Data from: Contrasting genetic structure of sympatric congeneric gastropods: do differences in habitat preference, abundance, and distribution matter?
Wort, Edward J.G. et al. (2019), Data from: Contrasting genetic structure of sympatric congeneric gastropods: do differences in habitat preference, abundance, and distribution matter?, Dryad, Dataset, https://doi.org/10.5061/dryad.t4kv200
Aim: The relationship of population genetics with the ecology and biogeography of species may be explored by comparing phenotypically similar but ecologically different congeners with overlapping ranges. We compared genetic differentiation between two congeneric rocky intertidal gastropods across a major portion of their sympatric range. We hypothesized that the habitat generalist with high abundance and continuous distribution would exhibit comparatively less genetic differentiation than the habitat specialist with low abundance and a fragmented distribution.
Location: Northeast Atlantic from the northwest Iberian Peninsula to southern British coastline.
Taxon: Gastropoda, Trochidae, Steromphala (formerly Gibbula)
Methods: Field surveys were conducted to assess presence/absence and abundance of Steromphala umbilicalis (generalist) and S. pennanti (specialist) at 23 localities along ~1800 km coastline. We isolated polymorphic microsatellite markers for both species (seven loci for S. umbilicalis and eight for S. pennanti) and used these to genotype 187 S. umbilicalis and 157 S. pennanti individuals. We used standard population genetic analyses to compare patterns of genetic differentiation between species in relation to the field surveys.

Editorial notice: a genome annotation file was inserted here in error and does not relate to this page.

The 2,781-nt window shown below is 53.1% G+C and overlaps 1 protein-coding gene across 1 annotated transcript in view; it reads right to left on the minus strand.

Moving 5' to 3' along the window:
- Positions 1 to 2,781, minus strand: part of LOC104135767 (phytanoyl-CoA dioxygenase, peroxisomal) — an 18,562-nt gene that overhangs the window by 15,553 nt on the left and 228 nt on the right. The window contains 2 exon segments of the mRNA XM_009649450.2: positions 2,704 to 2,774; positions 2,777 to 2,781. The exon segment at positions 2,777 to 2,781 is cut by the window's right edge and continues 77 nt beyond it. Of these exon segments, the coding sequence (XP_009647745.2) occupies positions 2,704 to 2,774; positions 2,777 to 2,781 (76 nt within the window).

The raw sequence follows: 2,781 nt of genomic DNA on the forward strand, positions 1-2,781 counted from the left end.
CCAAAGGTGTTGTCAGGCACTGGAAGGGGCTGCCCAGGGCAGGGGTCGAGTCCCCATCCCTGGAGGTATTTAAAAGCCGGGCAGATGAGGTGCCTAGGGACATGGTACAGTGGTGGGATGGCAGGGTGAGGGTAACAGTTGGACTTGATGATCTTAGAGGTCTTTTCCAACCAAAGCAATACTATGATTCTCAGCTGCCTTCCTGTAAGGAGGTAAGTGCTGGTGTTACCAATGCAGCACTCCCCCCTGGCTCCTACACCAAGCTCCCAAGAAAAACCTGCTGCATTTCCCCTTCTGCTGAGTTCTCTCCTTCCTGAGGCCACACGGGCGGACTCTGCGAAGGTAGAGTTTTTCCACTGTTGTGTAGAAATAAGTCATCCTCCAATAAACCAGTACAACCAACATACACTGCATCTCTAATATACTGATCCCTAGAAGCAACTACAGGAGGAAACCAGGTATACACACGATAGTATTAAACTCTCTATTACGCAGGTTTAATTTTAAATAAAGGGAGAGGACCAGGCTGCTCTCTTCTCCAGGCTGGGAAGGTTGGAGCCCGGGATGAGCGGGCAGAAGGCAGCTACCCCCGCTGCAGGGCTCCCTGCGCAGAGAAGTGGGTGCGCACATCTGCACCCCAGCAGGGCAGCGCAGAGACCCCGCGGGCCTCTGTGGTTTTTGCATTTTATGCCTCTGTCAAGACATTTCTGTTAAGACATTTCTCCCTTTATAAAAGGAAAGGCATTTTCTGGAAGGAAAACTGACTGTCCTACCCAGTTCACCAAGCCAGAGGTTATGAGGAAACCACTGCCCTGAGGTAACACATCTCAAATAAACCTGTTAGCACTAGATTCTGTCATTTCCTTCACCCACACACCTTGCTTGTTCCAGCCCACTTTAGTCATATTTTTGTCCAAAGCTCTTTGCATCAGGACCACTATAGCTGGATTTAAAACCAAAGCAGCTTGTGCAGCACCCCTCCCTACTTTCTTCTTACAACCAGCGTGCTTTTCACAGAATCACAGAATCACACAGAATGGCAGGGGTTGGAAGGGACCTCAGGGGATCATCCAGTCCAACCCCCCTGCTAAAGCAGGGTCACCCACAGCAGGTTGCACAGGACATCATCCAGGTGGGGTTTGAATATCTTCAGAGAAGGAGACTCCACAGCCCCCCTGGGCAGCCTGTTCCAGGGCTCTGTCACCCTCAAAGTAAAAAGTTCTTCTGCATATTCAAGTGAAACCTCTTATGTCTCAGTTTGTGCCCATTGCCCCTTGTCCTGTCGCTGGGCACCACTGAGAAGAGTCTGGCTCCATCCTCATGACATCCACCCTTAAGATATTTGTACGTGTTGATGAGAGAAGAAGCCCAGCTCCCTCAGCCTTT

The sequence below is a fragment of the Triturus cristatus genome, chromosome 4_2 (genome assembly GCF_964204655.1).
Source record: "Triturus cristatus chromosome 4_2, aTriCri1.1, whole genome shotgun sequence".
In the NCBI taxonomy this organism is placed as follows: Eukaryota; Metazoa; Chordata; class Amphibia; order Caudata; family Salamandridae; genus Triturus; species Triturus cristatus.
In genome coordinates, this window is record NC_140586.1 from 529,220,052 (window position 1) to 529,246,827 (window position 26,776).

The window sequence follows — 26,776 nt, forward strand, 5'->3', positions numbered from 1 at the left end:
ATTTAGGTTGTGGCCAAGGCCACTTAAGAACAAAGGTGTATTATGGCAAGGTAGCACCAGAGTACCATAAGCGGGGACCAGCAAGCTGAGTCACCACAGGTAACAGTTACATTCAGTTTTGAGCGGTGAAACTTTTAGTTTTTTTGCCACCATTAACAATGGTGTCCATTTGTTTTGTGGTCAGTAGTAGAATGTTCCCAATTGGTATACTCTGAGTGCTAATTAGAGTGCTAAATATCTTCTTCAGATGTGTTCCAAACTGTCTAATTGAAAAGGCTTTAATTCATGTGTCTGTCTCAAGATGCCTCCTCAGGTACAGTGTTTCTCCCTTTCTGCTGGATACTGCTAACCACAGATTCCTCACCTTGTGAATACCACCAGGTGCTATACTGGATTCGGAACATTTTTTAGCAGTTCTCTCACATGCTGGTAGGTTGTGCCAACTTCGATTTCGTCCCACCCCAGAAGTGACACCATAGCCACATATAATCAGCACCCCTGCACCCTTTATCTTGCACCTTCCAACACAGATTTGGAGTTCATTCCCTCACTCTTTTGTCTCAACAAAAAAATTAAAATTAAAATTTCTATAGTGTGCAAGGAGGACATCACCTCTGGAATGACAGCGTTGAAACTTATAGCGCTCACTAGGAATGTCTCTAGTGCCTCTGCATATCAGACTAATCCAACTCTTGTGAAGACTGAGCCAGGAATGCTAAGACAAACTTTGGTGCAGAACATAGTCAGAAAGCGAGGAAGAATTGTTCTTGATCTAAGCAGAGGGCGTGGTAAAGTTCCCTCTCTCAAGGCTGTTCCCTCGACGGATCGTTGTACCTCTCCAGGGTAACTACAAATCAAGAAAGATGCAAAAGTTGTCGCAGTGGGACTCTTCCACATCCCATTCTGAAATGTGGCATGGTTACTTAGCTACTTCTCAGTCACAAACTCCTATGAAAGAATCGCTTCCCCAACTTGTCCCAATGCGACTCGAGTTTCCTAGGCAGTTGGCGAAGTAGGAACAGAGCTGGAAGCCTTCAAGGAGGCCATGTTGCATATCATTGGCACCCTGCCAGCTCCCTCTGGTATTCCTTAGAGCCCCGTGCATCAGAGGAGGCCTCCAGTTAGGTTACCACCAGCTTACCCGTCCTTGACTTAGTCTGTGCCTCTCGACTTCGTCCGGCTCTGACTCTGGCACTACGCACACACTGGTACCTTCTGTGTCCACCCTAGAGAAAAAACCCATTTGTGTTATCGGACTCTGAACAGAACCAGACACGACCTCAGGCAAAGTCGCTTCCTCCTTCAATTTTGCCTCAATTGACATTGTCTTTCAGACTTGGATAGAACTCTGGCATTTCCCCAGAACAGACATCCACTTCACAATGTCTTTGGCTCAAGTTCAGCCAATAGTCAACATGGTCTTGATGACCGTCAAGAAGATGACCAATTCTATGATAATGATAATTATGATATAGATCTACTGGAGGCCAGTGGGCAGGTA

Results: Steromphala pennanti showed a more fragmented distribution, significantly lower abundance, and greater genetic differentiation than S. umbilicalis. One S. umbilicalis population towards the north of the range (southern Britain) was genetically distinct from all other sampled populations. Steromphala pennanti showed greater genetic differentiation between three southern localities, which may be attributable to its fragmented distribution and lower abundance because of limited availability of its preferred fucoid habitat in this region. We also suggest that oceanographic currents could be associated with regional genetic structure.
Main conclusions: The habitat generalist showed high local abundances, continuous distribution and low regional genetic differentiation across much of its range. We found the opposite pattern for the habitat specialist. Our study highlights the importance of considering ecological (e.g. abundance, habitat preferences) and abiotic variables (e.g. ocean currents and temperature) for understanding differences in genetic structure of sympatrically distributed congeners.